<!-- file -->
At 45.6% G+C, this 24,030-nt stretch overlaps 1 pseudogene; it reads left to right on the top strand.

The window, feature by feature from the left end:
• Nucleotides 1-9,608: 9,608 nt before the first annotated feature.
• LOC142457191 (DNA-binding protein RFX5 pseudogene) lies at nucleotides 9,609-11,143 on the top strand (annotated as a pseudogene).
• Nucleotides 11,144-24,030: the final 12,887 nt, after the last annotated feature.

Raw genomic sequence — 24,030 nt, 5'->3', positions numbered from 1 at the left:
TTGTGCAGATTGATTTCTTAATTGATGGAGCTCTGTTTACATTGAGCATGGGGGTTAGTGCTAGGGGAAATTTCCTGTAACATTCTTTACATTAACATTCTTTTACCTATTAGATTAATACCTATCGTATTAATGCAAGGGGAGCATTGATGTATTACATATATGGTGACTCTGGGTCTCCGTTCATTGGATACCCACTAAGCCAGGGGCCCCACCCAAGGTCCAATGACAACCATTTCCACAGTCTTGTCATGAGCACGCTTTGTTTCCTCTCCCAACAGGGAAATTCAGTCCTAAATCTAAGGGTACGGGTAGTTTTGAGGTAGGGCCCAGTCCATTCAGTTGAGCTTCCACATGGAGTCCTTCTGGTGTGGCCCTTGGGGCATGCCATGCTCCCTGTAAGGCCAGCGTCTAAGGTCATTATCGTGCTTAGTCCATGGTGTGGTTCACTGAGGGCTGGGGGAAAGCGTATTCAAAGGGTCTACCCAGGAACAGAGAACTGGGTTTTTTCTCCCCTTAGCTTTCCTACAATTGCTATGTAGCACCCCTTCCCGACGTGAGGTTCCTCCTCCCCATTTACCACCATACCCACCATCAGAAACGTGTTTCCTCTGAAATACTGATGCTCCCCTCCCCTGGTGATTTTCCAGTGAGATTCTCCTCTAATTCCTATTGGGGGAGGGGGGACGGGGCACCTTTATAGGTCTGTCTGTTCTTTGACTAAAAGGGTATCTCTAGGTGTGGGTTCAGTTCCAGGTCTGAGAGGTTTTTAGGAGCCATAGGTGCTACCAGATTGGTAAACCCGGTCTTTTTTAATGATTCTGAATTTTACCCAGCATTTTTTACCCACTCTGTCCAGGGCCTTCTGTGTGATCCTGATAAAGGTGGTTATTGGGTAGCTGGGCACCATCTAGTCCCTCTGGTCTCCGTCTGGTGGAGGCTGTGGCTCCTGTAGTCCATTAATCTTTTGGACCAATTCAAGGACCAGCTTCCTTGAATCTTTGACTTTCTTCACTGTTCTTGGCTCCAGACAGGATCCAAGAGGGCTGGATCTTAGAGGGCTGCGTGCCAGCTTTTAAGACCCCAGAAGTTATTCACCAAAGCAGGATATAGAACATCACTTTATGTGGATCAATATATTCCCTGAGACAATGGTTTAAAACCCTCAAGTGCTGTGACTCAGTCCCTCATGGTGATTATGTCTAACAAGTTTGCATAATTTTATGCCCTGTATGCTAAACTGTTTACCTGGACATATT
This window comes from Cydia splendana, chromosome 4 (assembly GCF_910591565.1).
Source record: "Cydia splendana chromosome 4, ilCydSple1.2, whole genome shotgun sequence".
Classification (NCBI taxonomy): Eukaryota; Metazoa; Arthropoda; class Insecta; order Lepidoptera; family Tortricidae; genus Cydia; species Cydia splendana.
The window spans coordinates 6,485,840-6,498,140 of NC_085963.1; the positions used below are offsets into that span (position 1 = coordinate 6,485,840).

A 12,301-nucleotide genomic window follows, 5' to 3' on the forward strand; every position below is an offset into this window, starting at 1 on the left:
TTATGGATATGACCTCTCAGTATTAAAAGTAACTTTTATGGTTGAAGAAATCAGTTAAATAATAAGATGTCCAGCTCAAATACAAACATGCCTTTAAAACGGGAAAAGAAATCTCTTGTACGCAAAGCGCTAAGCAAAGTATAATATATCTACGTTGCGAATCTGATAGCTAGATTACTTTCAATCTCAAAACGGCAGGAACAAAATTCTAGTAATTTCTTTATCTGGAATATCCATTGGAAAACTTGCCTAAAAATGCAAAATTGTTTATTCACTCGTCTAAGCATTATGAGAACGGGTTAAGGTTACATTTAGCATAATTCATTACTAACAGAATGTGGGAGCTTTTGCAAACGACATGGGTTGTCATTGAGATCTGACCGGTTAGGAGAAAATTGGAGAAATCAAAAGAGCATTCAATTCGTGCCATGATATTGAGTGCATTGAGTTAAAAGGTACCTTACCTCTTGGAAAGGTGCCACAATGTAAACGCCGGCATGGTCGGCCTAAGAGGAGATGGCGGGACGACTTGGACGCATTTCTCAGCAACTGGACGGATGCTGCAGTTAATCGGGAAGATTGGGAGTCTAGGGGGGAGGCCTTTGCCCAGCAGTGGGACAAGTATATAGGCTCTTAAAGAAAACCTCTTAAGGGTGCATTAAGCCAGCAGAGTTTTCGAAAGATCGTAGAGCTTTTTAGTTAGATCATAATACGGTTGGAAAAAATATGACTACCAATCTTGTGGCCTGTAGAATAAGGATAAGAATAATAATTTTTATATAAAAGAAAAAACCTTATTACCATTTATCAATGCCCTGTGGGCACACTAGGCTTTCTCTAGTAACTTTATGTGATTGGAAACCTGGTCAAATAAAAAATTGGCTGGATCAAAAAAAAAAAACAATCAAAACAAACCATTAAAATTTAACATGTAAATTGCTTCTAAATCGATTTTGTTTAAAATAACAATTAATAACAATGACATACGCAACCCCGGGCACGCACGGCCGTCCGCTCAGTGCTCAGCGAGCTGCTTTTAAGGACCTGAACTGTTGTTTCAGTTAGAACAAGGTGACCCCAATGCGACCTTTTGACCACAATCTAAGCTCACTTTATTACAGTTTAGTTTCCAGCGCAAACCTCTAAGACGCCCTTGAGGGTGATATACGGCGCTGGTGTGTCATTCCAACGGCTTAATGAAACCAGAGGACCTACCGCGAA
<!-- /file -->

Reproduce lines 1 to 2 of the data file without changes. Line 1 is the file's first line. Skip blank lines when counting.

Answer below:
At 45.6% G+C, this 24,030-nt stretch overlaps 1 pseudogene; it reads left to right on the top strand.

The window, feature by feature from the left end: